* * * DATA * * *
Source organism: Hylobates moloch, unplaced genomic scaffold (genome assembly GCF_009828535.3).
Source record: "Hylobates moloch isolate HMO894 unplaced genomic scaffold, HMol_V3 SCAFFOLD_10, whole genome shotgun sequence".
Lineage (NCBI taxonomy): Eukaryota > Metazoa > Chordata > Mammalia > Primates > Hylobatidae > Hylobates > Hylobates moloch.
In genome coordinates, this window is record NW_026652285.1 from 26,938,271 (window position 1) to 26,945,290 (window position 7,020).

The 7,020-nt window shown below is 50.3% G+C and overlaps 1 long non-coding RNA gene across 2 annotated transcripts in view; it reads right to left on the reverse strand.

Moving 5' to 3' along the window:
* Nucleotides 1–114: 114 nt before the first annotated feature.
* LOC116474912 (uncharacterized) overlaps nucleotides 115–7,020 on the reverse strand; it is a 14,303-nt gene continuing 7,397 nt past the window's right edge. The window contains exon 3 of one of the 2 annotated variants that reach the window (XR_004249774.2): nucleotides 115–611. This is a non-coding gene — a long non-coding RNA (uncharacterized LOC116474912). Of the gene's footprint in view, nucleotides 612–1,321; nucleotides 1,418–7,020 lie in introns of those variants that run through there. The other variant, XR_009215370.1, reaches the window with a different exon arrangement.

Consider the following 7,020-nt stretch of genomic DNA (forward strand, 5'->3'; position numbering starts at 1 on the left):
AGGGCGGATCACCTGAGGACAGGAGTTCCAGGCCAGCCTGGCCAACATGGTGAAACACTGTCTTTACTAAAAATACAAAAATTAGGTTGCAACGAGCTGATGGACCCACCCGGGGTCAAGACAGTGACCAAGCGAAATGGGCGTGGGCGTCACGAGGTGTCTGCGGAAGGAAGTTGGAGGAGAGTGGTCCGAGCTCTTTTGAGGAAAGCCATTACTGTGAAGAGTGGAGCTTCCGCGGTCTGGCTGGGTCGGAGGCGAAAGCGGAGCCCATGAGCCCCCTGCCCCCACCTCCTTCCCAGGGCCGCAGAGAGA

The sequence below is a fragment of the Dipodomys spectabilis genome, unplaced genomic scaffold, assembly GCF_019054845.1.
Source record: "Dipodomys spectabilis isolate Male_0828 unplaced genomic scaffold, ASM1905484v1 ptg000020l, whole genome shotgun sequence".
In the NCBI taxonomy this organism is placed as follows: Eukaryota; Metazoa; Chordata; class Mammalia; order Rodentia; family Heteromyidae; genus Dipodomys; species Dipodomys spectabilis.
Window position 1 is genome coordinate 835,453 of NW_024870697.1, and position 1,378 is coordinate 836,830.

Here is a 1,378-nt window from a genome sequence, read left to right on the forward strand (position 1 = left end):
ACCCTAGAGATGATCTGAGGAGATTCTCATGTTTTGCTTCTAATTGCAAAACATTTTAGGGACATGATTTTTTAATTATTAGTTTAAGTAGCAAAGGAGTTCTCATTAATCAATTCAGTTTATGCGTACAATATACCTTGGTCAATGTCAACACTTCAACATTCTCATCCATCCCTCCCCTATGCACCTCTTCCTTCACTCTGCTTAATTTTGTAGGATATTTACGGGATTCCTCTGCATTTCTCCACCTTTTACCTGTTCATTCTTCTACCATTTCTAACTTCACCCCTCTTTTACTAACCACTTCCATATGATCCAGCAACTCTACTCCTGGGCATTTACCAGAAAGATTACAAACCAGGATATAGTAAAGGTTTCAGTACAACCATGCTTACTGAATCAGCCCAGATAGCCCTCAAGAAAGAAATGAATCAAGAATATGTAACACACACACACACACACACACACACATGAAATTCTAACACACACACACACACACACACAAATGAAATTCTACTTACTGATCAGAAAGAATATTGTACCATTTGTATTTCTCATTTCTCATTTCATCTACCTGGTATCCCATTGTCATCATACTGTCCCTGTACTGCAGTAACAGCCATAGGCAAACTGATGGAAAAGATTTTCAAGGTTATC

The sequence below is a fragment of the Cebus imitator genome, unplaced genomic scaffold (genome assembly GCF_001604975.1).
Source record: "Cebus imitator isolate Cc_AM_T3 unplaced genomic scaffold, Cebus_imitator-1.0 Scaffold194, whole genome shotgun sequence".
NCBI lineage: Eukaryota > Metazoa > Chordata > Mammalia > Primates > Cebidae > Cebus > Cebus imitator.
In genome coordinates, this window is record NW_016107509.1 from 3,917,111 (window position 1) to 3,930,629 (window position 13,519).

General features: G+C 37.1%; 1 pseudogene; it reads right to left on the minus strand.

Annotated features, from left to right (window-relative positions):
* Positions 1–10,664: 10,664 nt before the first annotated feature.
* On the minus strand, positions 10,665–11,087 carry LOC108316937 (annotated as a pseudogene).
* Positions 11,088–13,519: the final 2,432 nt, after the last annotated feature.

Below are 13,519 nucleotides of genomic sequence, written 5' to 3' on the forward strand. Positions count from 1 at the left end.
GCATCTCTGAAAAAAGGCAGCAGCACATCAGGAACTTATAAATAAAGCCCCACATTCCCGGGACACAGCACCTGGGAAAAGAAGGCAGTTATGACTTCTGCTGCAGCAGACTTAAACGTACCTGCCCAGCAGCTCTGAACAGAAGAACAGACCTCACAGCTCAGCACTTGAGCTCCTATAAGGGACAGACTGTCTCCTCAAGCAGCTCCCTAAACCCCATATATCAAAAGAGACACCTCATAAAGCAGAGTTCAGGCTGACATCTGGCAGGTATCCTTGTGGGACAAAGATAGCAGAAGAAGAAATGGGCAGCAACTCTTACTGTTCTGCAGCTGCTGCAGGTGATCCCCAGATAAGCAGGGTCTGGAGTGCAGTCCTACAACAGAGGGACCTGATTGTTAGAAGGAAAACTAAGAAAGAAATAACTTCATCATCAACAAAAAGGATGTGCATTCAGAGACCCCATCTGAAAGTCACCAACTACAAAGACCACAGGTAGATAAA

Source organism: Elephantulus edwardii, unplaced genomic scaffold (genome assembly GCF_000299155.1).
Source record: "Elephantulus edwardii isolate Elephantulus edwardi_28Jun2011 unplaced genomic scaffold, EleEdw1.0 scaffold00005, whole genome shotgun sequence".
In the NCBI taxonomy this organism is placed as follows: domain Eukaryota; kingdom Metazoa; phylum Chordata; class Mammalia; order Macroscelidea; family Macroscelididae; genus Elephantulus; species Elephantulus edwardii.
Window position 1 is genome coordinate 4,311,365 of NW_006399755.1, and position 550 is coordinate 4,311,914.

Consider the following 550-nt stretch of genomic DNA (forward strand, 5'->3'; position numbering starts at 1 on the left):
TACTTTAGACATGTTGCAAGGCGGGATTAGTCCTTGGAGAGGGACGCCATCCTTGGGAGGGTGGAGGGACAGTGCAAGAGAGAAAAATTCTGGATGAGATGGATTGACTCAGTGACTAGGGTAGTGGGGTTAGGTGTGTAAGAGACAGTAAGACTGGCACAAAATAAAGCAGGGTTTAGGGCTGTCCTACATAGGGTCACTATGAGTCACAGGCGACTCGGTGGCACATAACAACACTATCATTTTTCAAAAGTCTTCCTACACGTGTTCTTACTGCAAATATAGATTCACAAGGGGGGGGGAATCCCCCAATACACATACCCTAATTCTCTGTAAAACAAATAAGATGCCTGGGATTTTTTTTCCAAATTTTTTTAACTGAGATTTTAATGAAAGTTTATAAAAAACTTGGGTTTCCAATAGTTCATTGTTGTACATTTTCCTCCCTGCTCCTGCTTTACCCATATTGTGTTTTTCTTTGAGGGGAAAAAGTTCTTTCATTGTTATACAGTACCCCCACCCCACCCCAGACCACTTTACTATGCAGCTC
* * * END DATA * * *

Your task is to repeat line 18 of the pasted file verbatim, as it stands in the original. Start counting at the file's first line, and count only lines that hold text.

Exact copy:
Source record: "Cebus imitator isolate Cc_AM_T3 unplaced genomic scaffold, Cebus_imitator-1.0 Scaffold194, whole genome shotgun sequence".